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CIA Quits Interviewing Middlebury Students for Jobs

October 18, 1989

MIDDLEBURY, Vt. (AP) _ The CIA, weary of student protests, will no longer hold job interviews at Middlebury College, a CIA recruiter says.

″I will not come back on campus to do any more recruiting. I promise you that,″ Brian P. Peters, chief of the agency’s New England recruitment center, told 15 students Tuesday who staged a two-hour sit-in at Middlebury’s placement office.

More than 50 students, faculty members and townspeople demonstrated outside.

To end the sit-in, Peters, one of two recruiters conducting interviews, signed a paper drafted by the protesters agreeing he ″will not initiate interviews″ at the 1,600-student school.

″I can’t be speaking for the entire agency,″ he added. ″We could have a change of command tomorrow.″ But Peters said he would be in charge of recruiting in New England for three more years and would abide by the agreement.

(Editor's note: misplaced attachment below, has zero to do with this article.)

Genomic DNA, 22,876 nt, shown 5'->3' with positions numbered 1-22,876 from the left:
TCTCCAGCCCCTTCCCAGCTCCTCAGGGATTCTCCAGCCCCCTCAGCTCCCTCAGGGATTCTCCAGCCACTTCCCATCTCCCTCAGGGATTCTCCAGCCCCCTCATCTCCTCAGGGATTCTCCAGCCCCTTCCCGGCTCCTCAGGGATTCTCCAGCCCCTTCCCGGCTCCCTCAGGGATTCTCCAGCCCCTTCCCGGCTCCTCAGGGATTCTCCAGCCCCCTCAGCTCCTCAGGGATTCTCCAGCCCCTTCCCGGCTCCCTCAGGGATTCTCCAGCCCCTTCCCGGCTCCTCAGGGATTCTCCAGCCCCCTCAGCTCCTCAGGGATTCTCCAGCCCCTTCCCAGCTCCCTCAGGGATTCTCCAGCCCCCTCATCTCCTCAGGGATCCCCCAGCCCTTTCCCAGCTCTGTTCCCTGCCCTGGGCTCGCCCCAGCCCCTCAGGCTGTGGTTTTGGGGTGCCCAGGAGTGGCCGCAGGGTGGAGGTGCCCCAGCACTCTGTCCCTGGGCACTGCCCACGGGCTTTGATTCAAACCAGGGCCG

Middlebury officials say they will now have to decide to what extent the college’s career counseling service will continue to help students who want to interview with the CIA.

The student protesters were demanding that the counseling office not act as a liaison between interested seniors and the CIA.

″It’s a fairly legitimate employment option for our students and there is by no means consensus on campus about this,″ Dean of Students Karl Lindholm said of the anit-CIA protest.

The protesters criticized the agency’s policy of not hiring homosexuals and charged that the CIA is morally corrupt.

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